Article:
St Mary Magdalene’s life was celebrated this week on the 22nd July. She was described by the early church as Apostle to the Apostles. It was Mary who first saw the risen Lord and it was Jesus who sent her to take the news of his resurrection to the other disciples. As I have reflected on how she accompanied Jesus during his ministry, my thoughts have been drawn to the nature of pilgrimage, of journeying, in our modern age.
Pilgrimage spaces, whether sacred or not, can decipher or inform our perceptions of the world; they can gift us with an experience of the numinous. Whether a space is deemed holy or hollow will in part be determined by the degree of common narrative with which we approach it. Our perception of a particular built environment can be informed by historical context, ritual or role, explicit symbolism and our psychological interaction with the space.
People are bound together by their shared narrative. That we can tell something of the same story allows us to identify with one another and share a common identity. For example, many would argue that at the heart of what it is to be English is our monarchy, our landscape and our church, all of which are closely bound up with our island history. An English Tourist Board paper noted that in 2004 we made 68.7 million visits to historic properties in England, of which 32.4 million were to churches. Central to our attraction to these sacred buildings, beyond the common narrative, is the human activity of dwelling. Where we live, where we worship and our material possessions all enable us to articulate who we are and ground us not only in the procession of our own lives but also in the broader procession of human history.
Take, for example, the St Mary Magdalene Chapel in Chichester Cathedral. Central to this chapel is Graham Sutherland’s vibrant oil on canvas ‘Noli Me Tangere’ of 1961. Walter Hussey, famous as both a patron of the arts and as Dean of Chichester, called upon the first seven hundred years of the cathedral’s history and tradition, claiming that new work should be contemporary and not imitate the old. In his book ‘Patron of Art’ he notes that he had always hoped that Graham Sutherland would ‘do something at Chichester’. The sculptor Henry Moore had thought ‘that Graham Sutherland would be most suitable’ to paint a Crucifixion for St Matthew’s, Northampton, which Hussey commissioned. Sutherland’s now famous Crucifixion at St Matthew’s was installed in 1946. Sutherland, a Roman Catholic, was fulsome in his praise of Hussey’s vision and ability to carry people with him.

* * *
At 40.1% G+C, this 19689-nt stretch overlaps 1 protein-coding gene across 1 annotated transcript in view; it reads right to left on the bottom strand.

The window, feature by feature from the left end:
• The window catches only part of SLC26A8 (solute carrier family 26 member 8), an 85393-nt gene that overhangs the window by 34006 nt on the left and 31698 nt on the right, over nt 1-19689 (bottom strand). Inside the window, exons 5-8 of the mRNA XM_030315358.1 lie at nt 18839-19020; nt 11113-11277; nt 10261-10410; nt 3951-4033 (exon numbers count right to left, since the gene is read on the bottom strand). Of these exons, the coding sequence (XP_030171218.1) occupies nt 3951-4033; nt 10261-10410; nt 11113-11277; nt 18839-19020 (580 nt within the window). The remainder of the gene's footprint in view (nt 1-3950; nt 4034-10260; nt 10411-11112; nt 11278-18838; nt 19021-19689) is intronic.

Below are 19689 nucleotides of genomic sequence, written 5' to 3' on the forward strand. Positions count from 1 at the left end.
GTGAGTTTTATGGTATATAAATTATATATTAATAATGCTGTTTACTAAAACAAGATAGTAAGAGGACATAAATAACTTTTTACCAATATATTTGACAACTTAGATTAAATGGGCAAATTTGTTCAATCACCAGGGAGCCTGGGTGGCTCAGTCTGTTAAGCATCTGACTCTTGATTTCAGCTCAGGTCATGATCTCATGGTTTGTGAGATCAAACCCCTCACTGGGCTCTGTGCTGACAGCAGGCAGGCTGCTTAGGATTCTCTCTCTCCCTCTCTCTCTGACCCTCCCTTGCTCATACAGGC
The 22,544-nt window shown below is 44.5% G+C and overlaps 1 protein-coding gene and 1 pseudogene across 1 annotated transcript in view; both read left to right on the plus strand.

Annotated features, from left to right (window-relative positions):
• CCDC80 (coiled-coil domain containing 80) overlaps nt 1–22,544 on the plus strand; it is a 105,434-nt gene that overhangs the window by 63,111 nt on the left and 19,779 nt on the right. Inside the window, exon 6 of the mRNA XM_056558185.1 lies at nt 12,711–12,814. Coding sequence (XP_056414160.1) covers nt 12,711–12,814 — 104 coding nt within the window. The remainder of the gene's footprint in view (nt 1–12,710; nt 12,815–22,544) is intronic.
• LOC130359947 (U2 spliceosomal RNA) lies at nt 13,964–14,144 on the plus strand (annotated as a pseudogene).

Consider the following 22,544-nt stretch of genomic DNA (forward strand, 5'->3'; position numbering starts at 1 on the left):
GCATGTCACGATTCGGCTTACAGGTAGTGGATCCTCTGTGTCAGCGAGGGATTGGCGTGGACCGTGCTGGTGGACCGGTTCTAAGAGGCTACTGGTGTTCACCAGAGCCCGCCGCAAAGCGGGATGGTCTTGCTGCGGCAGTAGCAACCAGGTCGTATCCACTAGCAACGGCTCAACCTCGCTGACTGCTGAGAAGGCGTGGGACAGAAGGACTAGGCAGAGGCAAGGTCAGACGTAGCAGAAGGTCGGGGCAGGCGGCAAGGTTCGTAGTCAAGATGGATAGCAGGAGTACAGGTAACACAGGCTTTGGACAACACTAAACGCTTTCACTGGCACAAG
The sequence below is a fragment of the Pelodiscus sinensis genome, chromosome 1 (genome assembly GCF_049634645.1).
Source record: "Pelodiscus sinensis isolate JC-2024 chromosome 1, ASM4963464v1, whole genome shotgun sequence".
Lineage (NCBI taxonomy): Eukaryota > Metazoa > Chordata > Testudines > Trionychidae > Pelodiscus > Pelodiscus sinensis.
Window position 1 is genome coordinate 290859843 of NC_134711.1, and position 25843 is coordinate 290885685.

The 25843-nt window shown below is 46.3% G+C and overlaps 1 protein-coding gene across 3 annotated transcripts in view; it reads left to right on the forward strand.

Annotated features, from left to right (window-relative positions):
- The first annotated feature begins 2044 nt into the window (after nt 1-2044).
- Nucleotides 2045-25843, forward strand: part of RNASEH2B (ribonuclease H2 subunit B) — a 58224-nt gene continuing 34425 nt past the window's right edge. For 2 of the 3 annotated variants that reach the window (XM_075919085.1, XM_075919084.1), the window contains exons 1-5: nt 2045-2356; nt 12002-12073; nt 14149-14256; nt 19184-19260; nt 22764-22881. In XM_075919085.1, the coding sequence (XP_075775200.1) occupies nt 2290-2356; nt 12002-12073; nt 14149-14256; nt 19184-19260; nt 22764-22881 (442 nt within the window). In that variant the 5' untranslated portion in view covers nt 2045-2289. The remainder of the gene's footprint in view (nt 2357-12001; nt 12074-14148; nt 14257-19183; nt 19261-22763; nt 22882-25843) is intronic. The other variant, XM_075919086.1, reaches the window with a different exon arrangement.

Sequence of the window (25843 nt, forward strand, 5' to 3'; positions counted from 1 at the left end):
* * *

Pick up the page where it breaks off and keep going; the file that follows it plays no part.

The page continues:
Looking towards the St Mary Magdalene Chapel down the south and choir aisles, we are struck by the transcendent quality and extraordinary length of this vista. Indeed, the architect Sir Basil Spence, who designed and oversaw the building of Coventry Cathedral after the Second World War, described this view as one of the most beautiful in Europe. Sutherland’s study initially strikes the viewer with the quality of a distant enamel jewel. As we journey towards this work, we are drawn into the intimate narrative described in chapter 20 of St John’s Gospel. Arriving at the chapel, we become aware that the painting depicts the moment on that first Easter morning when Mary becomes aware that she is in the presence of her risen Lord, who has just spoken her name. As she reaches out to touch him, his gesture stops her. The painting holds in tension Mary’s joy and the pending separation of a different kind. The angular composition of the figures, plants and staircase allude to the Passion narratives, which lead up to and include Jesus’ crucifixion. At the centre of the painting is Jesus Christ, dressed in white symbolising his holiness and purity. Christ’s finger points towards God the Father, symbolising His presence. Mary may not touch Jesus. This is the liminal moment where the artist invites us into the narrative so that we, like Mary, might acknowledge Jesus, our creator, teacher and friend, as advocate and redeemer of the whole world. Sutherland displays sensitivity and humility in the intimate scale of the painting, which at once connects the viewer with the narrative in a very personal way and allows them rest in this sacred space. The painting is complimented by the altar, designed by the then Cathedral Architect and Surveyor Robert Potter, and sculptor Geoffrey Clarke’s candlesticks, whose angular quality reflect the figures in Sutherland’s work.
Art galleries also provide pilgrimage spaces. Walter Hussey’s personal collection of art is displayed at Pallant House Gallery and a Crucifixion by Graham Sutherland is currently on display in the main galleries.
Chichester Cathedral is open daily with one of the finest collections of modern British art in the country, inspired by Walter Hussey as he strove to articulate a new hope, a new Jerusalem after the experience of two world wars. Next time you are in Chichester, treat yourself and for a moment dwell amongst the art in this sacred space; accept the gift of a generous punctuation mark, space in the busyness of our modern lives. There are often concerts and exhibitions at the Cathedral to delight children and adults alike; for more information go to www.chichestercathedral.org.uk